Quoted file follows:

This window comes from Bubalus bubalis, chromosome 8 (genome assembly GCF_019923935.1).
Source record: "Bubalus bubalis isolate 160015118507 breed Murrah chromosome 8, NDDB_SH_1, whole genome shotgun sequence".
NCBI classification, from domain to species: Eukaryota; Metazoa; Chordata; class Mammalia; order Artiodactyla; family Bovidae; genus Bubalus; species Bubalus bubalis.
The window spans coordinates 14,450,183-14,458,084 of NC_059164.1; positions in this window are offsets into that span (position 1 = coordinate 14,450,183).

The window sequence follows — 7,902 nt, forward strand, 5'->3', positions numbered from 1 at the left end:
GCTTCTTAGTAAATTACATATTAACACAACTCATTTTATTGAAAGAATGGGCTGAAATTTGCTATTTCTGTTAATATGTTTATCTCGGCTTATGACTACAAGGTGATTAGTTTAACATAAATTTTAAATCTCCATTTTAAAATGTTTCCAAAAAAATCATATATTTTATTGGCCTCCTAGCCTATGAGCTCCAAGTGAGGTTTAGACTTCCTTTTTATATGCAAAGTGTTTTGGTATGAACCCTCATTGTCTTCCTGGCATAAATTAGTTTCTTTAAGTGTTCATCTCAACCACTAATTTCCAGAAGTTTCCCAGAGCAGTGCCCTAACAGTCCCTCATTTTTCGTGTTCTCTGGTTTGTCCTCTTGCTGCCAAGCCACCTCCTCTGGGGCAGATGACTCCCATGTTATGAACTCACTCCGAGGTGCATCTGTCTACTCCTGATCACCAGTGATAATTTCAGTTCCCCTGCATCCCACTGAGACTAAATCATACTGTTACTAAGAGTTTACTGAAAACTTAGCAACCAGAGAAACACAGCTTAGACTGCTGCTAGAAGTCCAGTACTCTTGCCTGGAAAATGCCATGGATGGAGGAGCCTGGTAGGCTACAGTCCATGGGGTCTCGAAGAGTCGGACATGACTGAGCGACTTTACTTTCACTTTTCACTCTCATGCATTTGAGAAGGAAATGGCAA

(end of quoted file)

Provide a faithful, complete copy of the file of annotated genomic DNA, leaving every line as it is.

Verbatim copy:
This window comes from Bubalus bubalis, chromosome 8 (genome assembly GCF_019923935.1).
Source record: "Bubalus bubalis isolate 160015118507 breed Murrah chromosome 8, NDDB_SH_1, whole genome shotgun sequence".
NCBI classification, from domain to species: Eukaryota; Metazoa; Chordata; class Mammalia; order Artiodactyla; family Bovidae; genus Bubalus; species Bubalus bubalis.
The window spans coordinates 14,450,183-14,458,084 of NC_059164.1; positions in this window are offsets into that span (position 1 = coordinate 14,450,183).

The window sequence follows — 7,902 nt, forward strand, 5'->3', positions numbered from 1 at the left end:
GCTTCTTAGTAAATTACATATTAACACAACTCATTTTATTGAAAGAATGGGCTGAAATTTGCTATTTCTGTTAATATGTTTATCTCGGCTTATGACTACAAGGTGATTAGTTTAACATAAATTTTAAATCTCCATTTTAAAATGTTTCCAAAAAAATCATATATTTTATTGGCCTCCTAGCCTATGAGCTCCAAGTGAGGTTTAGACTTCCTTTTTATATGCAAAGTGTTTTGGTATGAACCCTCATTGTCTTCCTGGCATAAATTAGTTTCTTTAAGTGTTCATCTCAACCACTAATTTCCAGAAGTTTCCCAGAGCAGTGCCCTAACAGTCCCTCATTTTTCGTGTTCTCTGGTTTGTCCTCTTGCTGCCAAGCCACCTCCTCTGGGGCAGATGACTCCCATGTTATGAACTCACTCCGAGGTGCATCTGTCTACTCCTGATCACCAGTGATAATTTCAGTTCCCCTGCATCCCACTGAGACTAAATCATACTGTTACTAAGAGTTTACTGAAAACTTAGCAACCAGAGAAACACAGCTTAGACTGCTGCTAGAAGTCCAGTACTCTTGCCTGGAAAATGCCATGGATGGAGGAGCCTGGTAGGCTACAGTCCATGGGGTCTCGAAGAGTCGGACATGACTGAGCGACTTTACTTTCACTTTTCACTCTCATGCATTTGAGAAGGAAATGGCAA